Thailand’s Department of National Parks, Wildlife and Plant Conservation stated that the bay would remain closed until “natural resources return to normal”. 

In May 2019, the Department opted to extend the closure of Maya Bay for two more years. It is expected to reopen in mid-2021.

Already the short closure has positively resulted in ecological recovery – in fact, blacktip reef sharks have been sighted swimming in the waters of the bay.

Those who religiously watch David Attenborough’s documentaries will know that if a predator returns to an area, it means the ecosystem is doing remarkably well in its recovery.

Not only is the Department looking to protect the environment, but it also is using the closure to develop more facilities for tourists and officials, as well as for opting to put an e-ticket system in place.

The future online booking system has the primary aims of limiting the number of visitors and reducing corruption.

It will limit daily visitors to 2,400 a day, which is a significant decrease from the estimated 5,000 that were entering in the years leading up to the closure.

Local tourist operators of Maya Bay have argued that they rely on the beach; it is important that they able to earn a living from it.

So, while the future looks bright for Thailand’s Maya Bay, the criticisms of how Mount Everest is governed keep on coming.

The issues on the popular South Col route, on the Nepalese side of the mountain, have allegedly been growing for years.

This is partly due to an unwillingness by Nepal’s tourism ministry to tackle a constellation of concern, including regulating cut-price trekking companies, permit numbers, and vetting potential climbers.

North of Mount Everest

More promisingly, the Chinese side of Everest (the north) has opted to take a more environmental approach, going so far as to close their side of the mountain while they undertook clean-up attempts.

In recent years, the Chinese side of Everest has become more popular.

Expedition guiding companies have opted for the northern approach because of the dangerous ice fall on the Nepalese side, as well as the exhausting jumble of ice cliffs and crevasses climbers must pass.

In June 2018, Chinese state media said a team of 30 had cleared 8.5 tonnes of rubbish and equipment that had accumulated since April.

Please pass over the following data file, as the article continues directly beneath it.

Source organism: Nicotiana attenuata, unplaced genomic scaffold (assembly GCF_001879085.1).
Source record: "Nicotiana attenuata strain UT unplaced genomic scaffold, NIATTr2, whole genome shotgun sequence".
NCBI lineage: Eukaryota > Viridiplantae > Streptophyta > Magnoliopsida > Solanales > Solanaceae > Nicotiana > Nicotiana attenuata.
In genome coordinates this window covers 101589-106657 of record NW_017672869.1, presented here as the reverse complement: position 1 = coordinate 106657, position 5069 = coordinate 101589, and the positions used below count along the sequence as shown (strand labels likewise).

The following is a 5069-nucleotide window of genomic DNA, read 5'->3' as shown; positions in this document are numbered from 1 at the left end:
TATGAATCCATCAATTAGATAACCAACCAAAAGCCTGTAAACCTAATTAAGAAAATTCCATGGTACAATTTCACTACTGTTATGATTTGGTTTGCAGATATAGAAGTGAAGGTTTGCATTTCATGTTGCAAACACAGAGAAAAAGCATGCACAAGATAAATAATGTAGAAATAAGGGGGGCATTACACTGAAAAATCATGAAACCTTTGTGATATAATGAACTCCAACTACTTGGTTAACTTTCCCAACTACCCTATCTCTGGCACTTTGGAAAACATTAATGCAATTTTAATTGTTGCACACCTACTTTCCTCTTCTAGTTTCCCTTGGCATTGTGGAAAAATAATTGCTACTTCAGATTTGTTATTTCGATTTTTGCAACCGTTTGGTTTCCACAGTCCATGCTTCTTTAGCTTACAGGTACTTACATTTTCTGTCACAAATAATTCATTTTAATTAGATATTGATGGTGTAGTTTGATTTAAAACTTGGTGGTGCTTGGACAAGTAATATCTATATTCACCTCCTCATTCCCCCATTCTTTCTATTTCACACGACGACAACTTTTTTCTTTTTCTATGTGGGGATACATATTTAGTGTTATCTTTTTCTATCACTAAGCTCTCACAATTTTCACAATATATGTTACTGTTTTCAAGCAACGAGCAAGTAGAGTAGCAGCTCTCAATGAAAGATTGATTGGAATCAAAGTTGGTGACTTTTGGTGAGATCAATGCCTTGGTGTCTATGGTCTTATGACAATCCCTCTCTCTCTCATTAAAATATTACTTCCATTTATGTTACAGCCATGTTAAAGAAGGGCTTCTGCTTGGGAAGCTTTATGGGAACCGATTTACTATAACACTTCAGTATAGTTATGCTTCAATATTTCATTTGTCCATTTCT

In mid-January 2019, Chinese state media announced that China were to restrict the number of climbers attempting to scale Mount Everest from the north by one-third.

This was part of a major clean-up attempt that includes the recovery of bodies of climbers who died at over 8,000 meters up the mountain (known as the “Death Zone”: the air is too thin to sustain human life for a long period).

The total number allowed to climb the mountain via Tibet is limited to fewer than 300 and climbing must be done during the spring season.

China is to set up stations to sort, recycle and break down rubbish from the mountain.

Since 2015, officials in Tibet have required climbers to retrieve 8kg of rubbish, fining climbers $100 for every kilogram they are short. China has additionally stated that it will build eco-toilets and waste collection sites.

On the Nepalese side, organisers of mountaineering expeditions have begun to send large waste bags up with climbers during the spring climbing season to collect refuse that can be winched by helicopters back to base camp.

In fairness, the attempt is there from the Nepalese government to improve the overall experience of Everest.

It should not be forgotten that Nepal is, after all, an incredibly impoverished country, especially as you get outside of Kathmandu and away from the teahouses along the trekking routes.

However, given the state of the summit this year, a lot more can be done to ensure that the natural side of the world’s highest peak is protected.


A huge cleanup initiative is needed, similarly to the one taking place on the north side of the mountain.

It would not be unjustified to include a vetting process of sorts to ensure that only the most capable mountaineers are the ones making the vicious climb to the top.

Rigorous training is needed for the Sherpas (the Himalayan people with incredible mountaineering experience who accompany each climber as they attempt the peak).

Their safety and skills are compromised when summiting with inexperienced climbers and minimal equipment (most importantly, spare oxygen).

Hopefully, pressure from the outside world and from within the mountaineering community itself will influence those are involved in all aspects of Mount Everest.

From the summit and the base camp to all of the other available Himalayan treks, it is necessary to look past the profits and instead look into a world where the forces of nature and the will of humanity can co-exist.